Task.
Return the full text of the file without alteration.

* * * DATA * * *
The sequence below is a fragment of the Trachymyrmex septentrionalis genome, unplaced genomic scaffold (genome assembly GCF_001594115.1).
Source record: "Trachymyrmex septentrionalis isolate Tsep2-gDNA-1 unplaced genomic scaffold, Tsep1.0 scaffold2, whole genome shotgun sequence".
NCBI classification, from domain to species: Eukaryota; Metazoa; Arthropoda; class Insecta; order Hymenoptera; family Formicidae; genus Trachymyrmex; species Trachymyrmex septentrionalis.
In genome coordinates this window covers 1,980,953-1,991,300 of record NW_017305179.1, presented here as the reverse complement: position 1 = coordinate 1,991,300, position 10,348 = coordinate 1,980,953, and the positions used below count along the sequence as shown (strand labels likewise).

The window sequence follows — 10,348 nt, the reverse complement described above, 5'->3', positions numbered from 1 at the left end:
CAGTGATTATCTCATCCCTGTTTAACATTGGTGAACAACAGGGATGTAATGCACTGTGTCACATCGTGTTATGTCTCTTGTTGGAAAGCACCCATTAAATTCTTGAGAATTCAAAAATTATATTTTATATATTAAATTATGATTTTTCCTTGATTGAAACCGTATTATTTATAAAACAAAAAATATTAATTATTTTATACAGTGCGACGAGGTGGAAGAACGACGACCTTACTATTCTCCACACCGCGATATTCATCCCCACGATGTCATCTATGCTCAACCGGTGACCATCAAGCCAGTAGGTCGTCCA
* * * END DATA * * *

The sequence below is a fragment of the Trachymyrmex septentrionalis genome, unplaced genomic scaffold (genome assembly GCF_001594115.1).
Source record: "Trachymyrmex septentrionalis isolate Tsep2-gDNA-1 unplaced genomic scaffold, Tsep1.0 scaffold2, whole genome shotgun sequence".
NCBI classification, from domain to species: Eukaryota; Metazoa; Arthropoda; class Insecta; order Hymenoptera; family Formicidae; genus Trachymyrmex; species Trachymyrmex septentrionalis.
In genome coordinates this window covers 1,980,953-1,991,300 of record NW_017305179.1, presented here as the reverse complement: position 1 = coordinate 1,991,300, position 10,348 = coordinate 1,980,953, and the positions used below count along the sequence as shown (strand labels likewise).

The window sequence follows — 10,348 nt, the reverse complement described above, 5'->3', positions numbered from 1 at the left end:
CAGTGATTATCTCATCCCTGTTTAACATTGGTGAACAACAGGGATGTAATGCACTGTGTCACATCGTGTTATGTCTCTTGTTGGAAAGCACCCATTAAATTCTTGAGAATTCAAAAATTATATTTTATATATTAAATTATGATTTTTCCTTGATTGAAACCGTATTATTTATAAAACAAAAAATATTAATTATTTTATACAGTGCGACGAGGTGGAAGAACGACGACCTTACTATTCTCCACACCGCGATATTCATCCCCACGATGTCATCTATGCTCAACCGGTGACCATCAAGCCAGTAGGTCGTCCA